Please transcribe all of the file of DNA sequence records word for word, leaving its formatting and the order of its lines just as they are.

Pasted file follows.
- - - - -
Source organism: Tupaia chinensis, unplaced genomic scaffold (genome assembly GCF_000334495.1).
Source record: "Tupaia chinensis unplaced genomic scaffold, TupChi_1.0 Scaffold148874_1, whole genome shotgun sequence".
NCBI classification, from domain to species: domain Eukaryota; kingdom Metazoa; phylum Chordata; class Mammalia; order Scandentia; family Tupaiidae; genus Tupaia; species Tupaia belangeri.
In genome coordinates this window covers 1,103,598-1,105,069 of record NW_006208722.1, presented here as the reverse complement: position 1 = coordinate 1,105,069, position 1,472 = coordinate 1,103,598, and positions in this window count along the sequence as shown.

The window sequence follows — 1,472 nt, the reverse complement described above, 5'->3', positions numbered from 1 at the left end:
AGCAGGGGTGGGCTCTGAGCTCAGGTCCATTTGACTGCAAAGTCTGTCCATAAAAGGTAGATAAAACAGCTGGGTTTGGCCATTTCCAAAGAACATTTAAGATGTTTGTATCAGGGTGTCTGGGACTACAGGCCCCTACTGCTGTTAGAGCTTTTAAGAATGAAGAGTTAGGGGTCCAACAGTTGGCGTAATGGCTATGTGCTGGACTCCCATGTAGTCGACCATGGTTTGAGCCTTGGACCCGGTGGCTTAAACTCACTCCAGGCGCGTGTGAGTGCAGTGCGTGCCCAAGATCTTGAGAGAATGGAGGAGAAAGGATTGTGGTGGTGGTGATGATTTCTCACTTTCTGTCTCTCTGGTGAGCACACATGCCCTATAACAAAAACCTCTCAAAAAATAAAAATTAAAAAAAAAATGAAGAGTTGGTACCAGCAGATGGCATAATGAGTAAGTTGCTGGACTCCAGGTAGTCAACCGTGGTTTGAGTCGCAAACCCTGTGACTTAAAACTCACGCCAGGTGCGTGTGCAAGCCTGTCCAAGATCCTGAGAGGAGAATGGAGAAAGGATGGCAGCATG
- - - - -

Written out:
Source organism: Tupaia chinensis, unplaced genomic scaffold (genome assembly GCF_000334495.1).
Source record: "Tupaia chinensis unplaced genomic scaffold, TupChi_1.0 Scaffold148874_1, whole genome shotgun sequence".
NCBI classification, from domain to species: domain Eukaryota; kingdom Metazoa; phylum Chordata; class Mammalia; order Scandentia; family Tupaiidae; genus Tupaia; species Tupaia belangeri.
In genome coordinates this window covers 1,103,598-1,105,069 of record NW_006208722.1, presented here as the reverse complement: position 1 = coordinate 1,105,069, position 1,472 = coordinate 1,103,598, and positions in this window count along the sequence as shown.

The window sequence follows — 1,472 nt, the reverse complement described above, 5'->3', positions numbered from 1 at the left end:
AGCAGGGGTGGGCTCTGAGCTCAGGTCCATTTGACTGCAAAGTCTGTCCATAAAAGGTAGATAAAACAGCTGGGTTTGGCCATTTCCAAAGAACATTTAAGATGTTTGTATCAGGGTGTCTGGGACTACAGGCCCCTACTGCTGTTAGAGCTTTTAAGAATGAAGAGTTAGGGGTCCAACAGTTGGCGTAATGGCTATGTGCTGGACTCCCATGTAGTCGACCATGGTTTGAGCCTTGGACCCGGTGGCTTAAACTCACTCCAGGCGCGTGTGAGTGCAGTGCGTGCCCAAGATCTTGAGAGAATGGAGGAGAAAGGATTGTGGTGGTGGTGATGATTTCTCACTTTCTGTCTCTCTGGTGAGCACACATGCCCTATAACAAAAACCTCTCAAAAAATAAAAATTAAAAAAAAAATGAAGAGTTGGTACCAGCAGATGGCATAATGAGTAAGTTGCTGGACTCCAGGTAGTCAACCGTGGTTTGAGTCGCAAACCCTGTGACTTAAAACTCACGCCAGGTGCGTGTGCAAGCCTGTCCAAGATCCTGAGAGGAGAATGGAGAAAGGATGGCAGCATG